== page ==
EcoHL P3 M06 TZ0

EcoHL P3 M06 TZ0 - IB DIPLOMA PROGRAMME PROGRAMME DU...

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Unformatted text preview: IB DIPLOMA PROGRAMME PROGRAMME DU DIPLÔME DU BI PROGRAMA DEL DIPLOMA DEL BI M06/3/ECONO/HP3/ENG/TZ0/XX ECONOMICS HIGHER LEVEL PAPER 3 Tuesday 9 May 2006 (morning) INSTRUCTIONS TO CANDIDATES ¡ Do not open this examination paper until instructed to do so. ¡ Answer three questions. ¡ Use fully labelled diagrams and real-world examples where appropriate. 2 hours 2206-5103 11 pages 22065103 M06/3/ECONO/HP3/ENG/TZ0/XX 2206-5103 – 2 – Answer three questions. Each question is worth [20 marks]. 1. Study the extract below and answer the questions that follow. Drug companies bring hope for HIV/AIDS sufferers ¡ “Industry puts the average cost of developing a new drug at around US$800 million. Were it not for a patent system that rewards companies for risking millions on research, anti-HIV/AIDS drugs would not exist”, said World Trade Organization’s (WTO) director general, Mike Moore. ¢ 95 % of individuals worldwide who are infected with the HIV/AIDS virus live in poor countries, with almost no access to life-prolonging treatment because of barriers such as the high cost of drugs. £ One possible solution to the high cost of drugs seems to be through differential pricing schemes that charge poor countries less than the rich. This form of legal price discrimination is already used for vaccines and contraceptives, with prices as low as 1 % of those in the USA. Major pharmaceutical companies have recently promised to cut prices to cost levels in Africa. The aim is to cut the price for HIV/AIDS therapy by as much as 95 %. ¤ The big multinational corporations (MNCs) do not, in theory, object to differential pricing for their pharmaceutical products. But they still want patent protection and guarantees to prevent the re-entry of low-priced drugs back to developed countries. ¥ Delay can spell disaster when dealing with HIV/AIDS. A recent forecast sees South Africa heading for an economic collapse within three generations, as the number of wage-earners is dramatically reduced and parents die before they can teach their children the basics of life. Thankfully, the chance of this problem happening was reduced last week, when the South African government announced a serious, well-funded and long-term plan for treating its sick citizens with HIV/AIDS drugs. If the plan is competently implemented, HIV positive parents should survive long enough to put their children through school, and South Africa should pull back from the brink of catastrophe. [Source: adapted from Lancet 7 April 2001, Issue 9262 and Time 2 February 2004 Vol 163 Issue 5, Science 17 March 2000, Vol 287, Issue 5460, Lancet, 7 April 2001, Vol 357, Issue 9262, The Economist 29 November 2003 p. 11, Time 2 February 2004, Vol 163 Issue 5 p. 44] (This question continues on the following page) M06/3/ECONO/HP3/ENG/TZ0/XX 2206-5103 – 3 – Turn over (Question 1 continued) (a) Defne the Following terms indicated in bold in the text: (i) price discrimination (paragraph ¡ ) (ii) multinational corporations...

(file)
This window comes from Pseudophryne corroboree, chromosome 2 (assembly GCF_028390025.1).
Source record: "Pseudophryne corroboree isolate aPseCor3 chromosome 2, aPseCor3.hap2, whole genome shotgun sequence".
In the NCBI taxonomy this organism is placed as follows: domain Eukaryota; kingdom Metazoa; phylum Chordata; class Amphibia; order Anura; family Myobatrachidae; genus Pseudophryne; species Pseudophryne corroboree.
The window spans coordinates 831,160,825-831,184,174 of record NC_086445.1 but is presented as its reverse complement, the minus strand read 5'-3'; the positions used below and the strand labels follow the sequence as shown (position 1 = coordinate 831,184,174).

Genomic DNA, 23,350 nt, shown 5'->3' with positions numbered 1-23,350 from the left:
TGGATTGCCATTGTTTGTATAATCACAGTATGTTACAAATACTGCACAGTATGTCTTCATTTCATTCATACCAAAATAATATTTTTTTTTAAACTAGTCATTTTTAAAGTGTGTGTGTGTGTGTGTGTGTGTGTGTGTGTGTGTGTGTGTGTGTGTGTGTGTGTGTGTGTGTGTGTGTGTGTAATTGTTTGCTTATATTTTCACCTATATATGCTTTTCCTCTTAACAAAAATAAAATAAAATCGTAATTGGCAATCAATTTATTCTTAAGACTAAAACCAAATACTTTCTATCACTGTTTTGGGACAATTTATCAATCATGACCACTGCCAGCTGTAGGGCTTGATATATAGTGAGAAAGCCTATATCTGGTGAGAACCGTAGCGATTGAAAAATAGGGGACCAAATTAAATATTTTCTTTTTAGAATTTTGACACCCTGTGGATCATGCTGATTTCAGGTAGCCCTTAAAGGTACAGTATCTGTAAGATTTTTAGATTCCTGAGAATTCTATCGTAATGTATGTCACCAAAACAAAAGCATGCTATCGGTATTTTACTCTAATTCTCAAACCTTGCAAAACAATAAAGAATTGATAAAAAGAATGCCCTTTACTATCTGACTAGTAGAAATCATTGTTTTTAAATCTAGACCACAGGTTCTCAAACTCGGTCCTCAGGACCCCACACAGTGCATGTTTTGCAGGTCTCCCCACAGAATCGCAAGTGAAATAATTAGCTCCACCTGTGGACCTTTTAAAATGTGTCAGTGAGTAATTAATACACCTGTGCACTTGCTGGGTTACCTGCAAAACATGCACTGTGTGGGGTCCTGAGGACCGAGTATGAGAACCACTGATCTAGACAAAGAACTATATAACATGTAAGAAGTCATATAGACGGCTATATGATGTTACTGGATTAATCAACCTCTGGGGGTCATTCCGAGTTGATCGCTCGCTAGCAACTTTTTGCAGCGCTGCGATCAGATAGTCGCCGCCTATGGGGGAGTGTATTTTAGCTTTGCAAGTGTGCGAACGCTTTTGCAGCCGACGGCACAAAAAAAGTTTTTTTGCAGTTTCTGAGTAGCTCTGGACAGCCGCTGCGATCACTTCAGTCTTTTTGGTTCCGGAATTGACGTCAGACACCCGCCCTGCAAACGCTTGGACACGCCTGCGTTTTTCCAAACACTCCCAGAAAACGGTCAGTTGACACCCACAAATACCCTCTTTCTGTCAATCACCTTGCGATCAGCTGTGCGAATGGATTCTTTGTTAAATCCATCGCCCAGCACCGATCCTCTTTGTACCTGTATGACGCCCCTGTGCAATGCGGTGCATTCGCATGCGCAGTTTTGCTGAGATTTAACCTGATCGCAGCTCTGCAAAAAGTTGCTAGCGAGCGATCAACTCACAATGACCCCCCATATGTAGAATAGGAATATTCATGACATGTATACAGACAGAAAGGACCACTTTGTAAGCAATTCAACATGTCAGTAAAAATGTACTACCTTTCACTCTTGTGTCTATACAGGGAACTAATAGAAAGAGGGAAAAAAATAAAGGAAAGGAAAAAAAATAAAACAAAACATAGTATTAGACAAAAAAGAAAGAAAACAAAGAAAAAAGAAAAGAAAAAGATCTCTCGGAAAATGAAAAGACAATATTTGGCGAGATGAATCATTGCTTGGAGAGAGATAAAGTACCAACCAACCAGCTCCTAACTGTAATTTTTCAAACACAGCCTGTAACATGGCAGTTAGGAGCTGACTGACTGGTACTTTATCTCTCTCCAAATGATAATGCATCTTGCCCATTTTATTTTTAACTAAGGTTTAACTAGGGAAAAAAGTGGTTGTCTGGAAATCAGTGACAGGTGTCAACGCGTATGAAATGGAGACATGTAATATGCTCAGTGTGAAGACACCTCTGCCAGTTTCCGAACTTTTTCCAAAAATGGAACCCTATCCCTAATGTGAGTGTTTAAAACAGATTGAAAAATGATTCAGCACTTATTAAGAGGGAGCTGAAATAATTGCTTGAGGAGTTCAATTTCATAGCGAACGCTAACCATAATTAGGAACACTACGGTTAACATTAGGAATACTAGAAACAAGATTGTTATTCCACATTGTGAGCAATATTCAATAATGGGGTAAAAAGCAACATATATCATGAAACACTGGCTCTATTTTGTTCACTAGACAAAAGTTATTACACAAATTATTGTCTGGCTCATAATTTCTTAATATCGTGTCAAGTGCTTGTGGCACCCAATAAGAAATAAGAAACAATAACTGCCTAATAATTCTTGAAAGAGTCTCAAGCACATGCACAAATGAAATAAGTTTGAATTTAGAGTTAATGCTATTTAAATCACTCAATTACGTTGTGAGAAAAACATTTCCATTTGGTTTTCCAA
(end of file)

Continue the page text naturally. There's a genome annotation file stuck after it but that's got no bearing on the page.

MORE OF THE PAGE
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This note was uploaded on 02/12/2010 for the course ECON 201 taught by Professor Smith during the Spring '10 term at Whittier.

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EcoHL P3 M06 TZ0 - IB DIPLOMA PROGRAMME PROGRAMME DU...

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